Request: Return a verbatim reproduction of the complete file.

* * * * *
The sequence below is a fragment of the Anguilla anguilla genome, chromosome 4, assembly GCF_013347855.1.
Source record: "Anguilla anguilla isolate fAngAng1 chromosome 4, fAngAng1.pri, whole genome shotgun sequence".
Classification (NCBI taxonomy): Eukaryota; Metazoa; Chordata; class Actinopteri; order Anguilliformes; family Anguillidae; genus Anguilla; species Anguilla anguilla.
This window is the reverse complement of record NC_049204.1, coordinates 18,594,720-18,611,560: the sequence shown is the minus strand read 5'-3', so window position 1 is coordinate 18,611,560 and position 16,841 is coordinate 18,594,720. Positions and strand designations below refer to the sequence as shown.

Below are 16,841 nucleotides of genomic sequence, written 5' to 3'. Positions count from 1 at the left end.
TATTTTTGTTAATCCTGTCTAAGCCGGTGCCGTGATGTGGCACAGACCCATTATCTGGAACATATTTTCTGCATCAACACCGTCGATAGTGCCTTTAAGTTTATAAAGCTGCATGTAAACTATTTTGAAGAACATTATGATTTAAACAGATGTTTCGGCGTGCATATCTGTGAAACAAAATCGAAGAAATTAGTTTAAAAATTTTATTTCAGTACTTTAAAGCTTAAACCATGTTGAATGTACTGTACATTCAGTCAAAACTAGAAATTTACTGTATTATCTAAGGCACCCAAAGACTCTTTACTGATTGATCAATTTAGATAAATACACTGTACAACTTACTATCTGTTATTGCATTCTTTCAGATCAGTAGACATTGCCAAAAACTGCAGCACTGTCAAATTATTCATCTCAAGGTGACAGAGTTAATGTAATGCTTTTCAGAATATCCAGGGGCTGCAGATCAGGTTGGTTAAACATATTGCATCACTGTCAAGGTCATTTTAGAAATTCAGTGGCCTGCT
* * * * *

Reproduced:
The sequence below is a fragment of the Anguilla anguilla genome, chromosome 4, assembly GCF_013347855.1.
Source record: "Anguilla anguilla isolate fAngAng1 chromosome 4, fAngAng1.pri, whole genome shotgun sequence".
Classification (NCBI taxonomy): Eukaryota; Metazoa; Chordata; class Actinopteri; order Anguilliformes; family Anguillidae; genus Anguilla; species Anguilla anguilla.
This window is the reverse complement of record NC_049204.1, coordinates 18,594,720-18,611,560: the sequence shown is the minus strand read 5'-3', so window position 1 is coordinate 18,611,560 and position 16,841 is coordinate 18,594,720. Positions and strand designations below refer to the sequence as shown.

Below are 16,841 nucleotides of genomic sequence, written 5' to 3'. Positions count from 1 at the left end.
TATTTTTGTTAATCCTGTCTAAGCCGGTGCCGTGATGTGGCACAGACCCATTATCTGGAACATATTTTCTGCATCAACACCGTCGATAGTGCCTTTAAGTTTATAAAGCTGCATGTAAACTATTTTGAAGAACATTATGATTTAAACAGATGTTTCGGCGTGCATATCTGTGAAACAAAATCGAAGAAATTAGTTTAAAAATTTTATTTCAGTACTTTAAAGCTTAAACCATGTTGAATGTACTGTACATTCAGTCAAAACTAGAAATTTACTGTATTATCTAAGGCACCCAAAGACTCTTTACTGATTGATCAATTTAGATAAATACACTGTACAACTTACTATCTGTTATTGCATTCTTTCAGATCAGTAGACATTGCCAAAAACTGCAGCACTGTCAAATTATTCATCTCAAGGTGACAGAGTTAATGTAATGCTTTTCAGAATATCCAGGGGCTGCAGATCAGGTTGGTTAAACATATTGCATCACTGTCAAGGTCATTTTAGAAATTCAGTGGCCTGCT